Thomas Alvord: (04:26) And when we look at a campaign that we’re working on and it's not performing we are going through these “P’s” and we’re saying is it a price issue? Is it a promotion issue which is a marketing issue? Is it a platform it’s just not the right - Kickstarter is not the right platform or is it a product issue and really the product is do people want this, if you have a product that people actually want and it is not converting then it’s going to be one of the other “P’s” but if you have all of your other “P’s” set up and the right and people still aren’t buying you probably have a product issue. You actually have a product but that there is not a market or there’s not demand for it, and really that’s what we’re looking at in the product is there demand for this, is there a market for this, and if so you should be selling and it's probably one of the other “P’s”.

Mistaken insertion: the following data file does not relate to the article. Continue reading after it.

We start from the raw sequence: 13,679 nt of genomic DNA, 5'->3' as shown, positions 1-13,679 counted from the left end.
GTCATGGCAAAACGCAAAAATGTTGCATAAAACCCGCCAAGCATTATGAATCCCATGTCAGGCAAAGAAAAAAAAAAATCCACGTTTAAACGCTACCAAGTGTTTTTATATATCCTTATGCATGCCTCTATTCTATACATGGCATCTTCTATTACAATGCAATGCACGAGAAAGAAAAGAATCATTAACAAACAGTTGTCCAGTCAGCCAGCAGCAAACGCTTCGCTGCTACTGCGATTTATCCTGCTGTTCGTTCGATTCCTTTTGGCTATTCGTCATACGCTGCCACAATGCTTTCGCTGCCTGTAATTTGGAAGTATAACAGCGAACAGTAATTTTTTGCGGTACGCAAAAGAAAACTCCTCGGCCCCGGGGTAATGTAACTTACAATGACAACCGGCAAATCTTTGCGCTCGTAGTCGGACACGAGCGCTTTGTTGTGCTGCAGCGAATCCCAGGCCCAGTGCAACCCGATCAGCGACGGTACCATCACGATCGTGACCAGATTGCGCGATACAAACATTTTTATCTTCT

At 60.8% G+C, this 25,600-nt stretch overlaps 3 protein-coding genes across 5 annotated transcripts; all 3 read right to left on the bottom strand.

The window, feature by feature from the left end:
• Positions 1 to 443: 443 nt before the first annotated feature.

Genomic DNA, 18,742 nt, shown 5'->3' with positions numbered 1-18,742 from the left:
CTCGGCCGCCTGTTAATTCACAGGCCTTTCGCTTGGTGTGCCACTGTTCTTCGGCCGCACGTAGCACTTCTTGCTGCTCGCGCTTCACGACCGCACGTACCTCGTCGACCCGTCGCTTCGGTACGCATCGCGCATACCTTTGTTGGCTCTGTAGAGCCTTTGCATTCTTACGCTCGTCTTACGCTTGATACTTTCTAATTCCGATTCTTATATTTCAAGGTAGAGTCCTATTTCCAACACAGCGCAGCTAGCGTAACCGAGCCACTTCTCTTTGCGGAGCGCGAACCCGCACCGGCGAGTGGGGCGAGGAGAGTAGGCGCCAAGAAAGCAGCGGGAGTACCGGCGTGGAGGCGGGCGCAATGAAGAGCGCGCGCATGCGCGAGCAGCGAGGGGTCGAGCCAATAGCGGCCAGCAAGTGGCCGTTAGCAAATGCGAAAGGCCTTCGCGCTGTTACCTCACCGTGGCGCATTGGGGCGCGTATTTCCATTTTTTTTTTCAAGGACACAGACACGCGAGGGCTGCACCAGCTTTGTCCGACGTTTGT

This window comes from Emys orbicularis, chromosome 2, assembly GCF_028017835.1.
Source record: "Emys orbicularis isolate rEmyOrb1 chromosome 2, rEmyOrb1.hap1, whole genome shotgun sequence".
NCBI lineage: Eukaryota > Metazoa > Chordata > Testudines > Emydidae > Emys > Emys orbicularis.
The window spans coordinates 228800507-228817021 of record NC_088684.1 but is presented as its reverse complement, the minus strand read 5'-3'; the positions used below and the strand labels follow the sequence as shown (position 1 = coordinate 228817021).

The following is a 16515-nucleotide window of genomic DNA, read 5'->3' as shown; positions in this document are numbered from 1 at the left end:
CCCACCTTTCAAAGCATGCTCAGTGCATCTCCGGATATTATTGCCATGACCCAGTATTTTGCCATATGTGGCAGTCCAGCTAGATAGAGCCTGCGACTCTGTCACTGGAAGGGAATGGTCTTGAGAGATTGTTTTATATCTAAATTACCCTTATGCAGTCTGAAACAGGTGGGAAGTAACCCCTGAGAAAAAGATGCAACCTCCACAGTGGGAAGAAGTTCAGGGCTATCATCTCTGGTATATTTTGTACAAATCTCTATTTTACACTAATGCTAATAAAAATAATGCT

So the next “P” that we look at is “Platform” and Platform is just like it sounds, is your product a good fit for the Kickstarter and Indiegogo Platform there is different platforms you can launch on obviously you have the Internet, e-Commerce your own website you could do retail, you could try to get into Costco or to Walmart or some other retail place, you could do Amazon, you could do Etsy, you could EBay.
Zach Smith: (05:57) You could do door-to-door.
Thomas Alvord: (05:58) You could do Kickstarter or Indiegogo and there’s also Equity Crowdfunding Platforms where you could do equity raises, so there is a lot of platforms where you could potentially launch your new venture.